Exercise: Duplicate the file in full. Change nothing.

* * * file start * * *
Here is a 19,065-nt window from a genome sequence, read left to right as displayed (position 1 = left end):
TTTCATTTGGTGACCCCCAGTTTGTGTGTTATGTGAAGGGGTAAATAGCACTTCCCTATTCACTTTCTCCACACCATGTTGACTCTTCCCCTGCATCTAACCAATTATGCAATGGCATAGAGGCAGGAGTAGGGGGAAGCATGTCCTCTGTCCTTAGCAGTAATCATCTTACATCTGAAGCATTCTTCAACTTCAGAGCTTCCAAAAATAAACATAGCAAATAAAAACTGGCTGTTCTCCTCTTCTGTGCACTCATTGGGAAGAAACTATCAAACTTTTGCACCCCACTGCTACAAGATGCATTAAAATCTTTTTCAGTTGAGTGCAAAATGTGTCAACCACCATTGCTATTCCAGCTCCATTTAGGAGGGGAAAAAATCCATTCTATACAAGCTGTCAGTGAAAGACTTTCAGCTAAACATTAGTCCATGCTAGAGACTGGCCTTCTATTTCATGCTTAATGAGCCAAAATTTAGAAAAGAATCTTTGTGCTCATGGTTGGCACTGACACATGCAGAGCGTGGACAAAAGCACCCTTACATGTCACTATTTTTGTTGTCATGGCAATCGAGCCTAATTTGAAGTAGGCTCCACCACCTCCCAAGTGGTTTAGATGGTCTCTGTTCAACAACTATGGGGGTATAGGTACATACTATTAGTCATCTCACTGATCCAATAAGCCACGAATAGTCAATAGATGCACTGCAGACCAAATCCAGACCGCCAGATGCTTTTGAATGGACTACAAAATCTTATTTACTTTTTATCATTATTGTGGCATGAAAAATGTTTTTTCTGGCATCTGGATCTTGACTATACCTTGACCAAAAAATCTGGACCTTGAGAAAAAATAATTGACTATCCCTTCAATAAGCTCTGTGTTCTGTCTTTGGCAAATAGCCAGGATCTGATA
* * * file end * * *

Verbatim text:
Here is a 19,065-nt window from a genome sequence, read left to right as displayed (position 1 = left end):
TTTCATTTGGTGACCCCCAGTTTGTGTGTTATGTGAAGGGGTAAATAGCACTTCCCTATTCACTTTCTCCACACCATGTTGACTCTTCCCCTGCATCTAACCAATTATGCAATGGCATAGAGGCAGGAGTAGGGGGAAGCATGTCCTCTGTCCTTAGCAGTAATCATCTTACATCTGAAGCATTCTTCAACTTCAGAGCTTCCAAAAATAAACATAGCAAATAAAAACTGGCTGTTCTCCTCTTCTGTGCACTCATTGGGAAGAAACTATCAAACTTTTGCACCCCACTGCTACAAGATGCATTAAAATCTTTTTCAGTTGAGTGCAAAATGTGTCAACCACCATTGCTATTCCAGCTCCATTTAGGAGGGGAAAAAATCCATTCTATACAAGCTGTCAGTGAAAGACTTTCAGCTAAACATTAGTCCATGCTAGAGACTGGCCTTCTATTTCATGCTTAATGAGCCAAAATTTAGAAAAGAATCTTTGTGCTCATGGTTGGCACTGACACATGCAGAGCGTGGACAAAAGCACCCTTACATGTCACTATTTTTGTTGTCATGGCAATCGAGCCTAATTTGAAGTAGGCTCCACCACCTCCCAAGTGGTTTAGATGGTCTCTGTTCAACAACTATGGGGGTATAGGTACATACTATTAGTCATCTCACTGATCCAATAAGCCACGAATAGTCAATAGATGCACTGCAGACCAAATCCAGACCGCCAGATGCTTTTGAATGGACTACAAAATCTTATTTACTTTTTATCATTATTGTGGCATGAAAAATGTTTTTTCTGGCATCTGGATCTTGACTATACCTTGACCAAAAAATCTGGACCTTGAGAAAAAATAATTGACTATCCCTTCAATAAGCTCTGTGTTCTGTCTTTGGCAAATAGCCAGGATCTGATA